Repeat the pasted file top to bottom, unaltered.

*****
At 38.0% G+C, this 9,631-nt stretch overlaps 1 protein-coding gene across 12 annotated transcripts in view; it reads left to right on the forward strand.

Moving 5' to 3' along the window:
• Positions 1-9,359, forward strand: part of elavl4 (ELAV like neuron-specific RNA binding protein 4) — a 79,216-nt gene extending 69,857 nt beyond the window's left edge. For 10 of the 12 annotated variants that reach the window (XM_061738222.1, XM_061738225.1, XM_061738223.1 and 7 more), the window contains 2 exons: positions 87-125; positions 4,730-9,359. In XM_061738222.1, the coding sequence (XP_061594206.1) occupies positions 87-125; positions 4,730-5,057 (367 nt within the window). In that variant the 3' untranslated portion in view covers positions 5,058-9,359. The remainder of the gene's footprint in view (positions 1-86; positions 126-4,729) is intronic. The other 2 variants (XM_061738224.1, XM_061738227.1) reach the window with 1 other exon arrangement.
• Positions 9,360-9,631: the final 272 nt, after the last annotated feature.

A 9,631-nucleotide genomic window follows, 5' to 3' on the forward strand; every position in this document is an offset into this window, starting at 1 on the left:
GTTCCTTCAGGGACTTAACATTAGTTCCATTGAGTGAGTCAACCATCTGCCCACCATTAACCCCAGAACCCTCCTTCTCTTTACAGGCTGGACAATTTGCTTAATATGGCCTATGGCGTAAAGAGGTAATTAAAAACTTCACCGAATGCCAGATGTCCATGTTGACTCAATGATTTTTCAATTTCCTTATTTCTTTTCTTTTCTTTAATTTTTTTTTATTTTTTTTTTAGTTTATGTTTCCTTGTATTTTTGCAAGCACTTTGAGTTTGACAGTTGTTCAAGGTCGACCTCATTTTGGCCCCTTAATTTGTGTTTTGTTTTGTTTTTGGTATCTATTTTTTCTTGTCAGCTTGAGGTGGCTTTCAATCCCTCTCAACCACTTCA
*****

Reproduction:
At 38.0% G+C, this 9,631-nt stretch overlaps 1 protein-coding gene across 12 annotated transcripts in view; it reads left to right on the forward strand.

Moving 5' to 3' along the window:
• Positions 1-9,359, forward strand: part of elavl4 (ELAV like neuron-specific RNA binding protein 4) — a 79,216-nt gene extending 69,857 nt beyond the window's left edge. For 10 of the 12 annotated variants that reach the window (XM_061738222.1, XM_061738225.1, XM_061738223.1 and 7 more), the window contains 2 exons: positions 87-125; positions 4,730-9,359. In XM_061738222.1, the coding sequence (XP_061594206.1) occupies positions 87-125; positions 4,730-5,057 (367 nt within the window). In that variant the 3' untranslated portion in view covers positions 5,058-9,359. The remainder of the gene's footprint in view (positions 1-86; positions 126-4,729) is intronic. The other 2 variants (XM_061738224.1, XM_061738227.1) reach the window with 1 other exon arrangement.
• Positions 9,360-9,631: the final 272 nt, after the last annotated feature.

A 9,631-nucleotide genomic window follows, 5' to 3' on the forward strand; every position in this document is an offset into this window, starting at 1 on the left:
GTTCCTTCAGGGACTTAACATTAGTTCCATTGAGTGAGTCAACCATCTGCCCACCATTAACCCCAGAACCCTCCTTCTCTTTACAGGCTGGACAATTTGCTTAATATGGCCTATGGCGTAAAGAGGTAATTAAAAACTTCACCGAATGCCAGATGTCCATGTTGACTCAATGATTTTTCAATTTCCTTATTTCTTTTCTTTTCTTTAATTTTTTTTTATTTTTTTTTTAGTTTATGTTTCCTTGTATTTTTGCAAGCACTTTGAGTTTGACAGTTGTTCAAGGTCGACCTCATTTTGGCCCCTTAATTTGTGTTTTGTTTTGTTTTTGGTATCTATTTTTTCTTGTCAGCTTGAGGTGGCTTTCAATCCCTCTCAACCACTTCA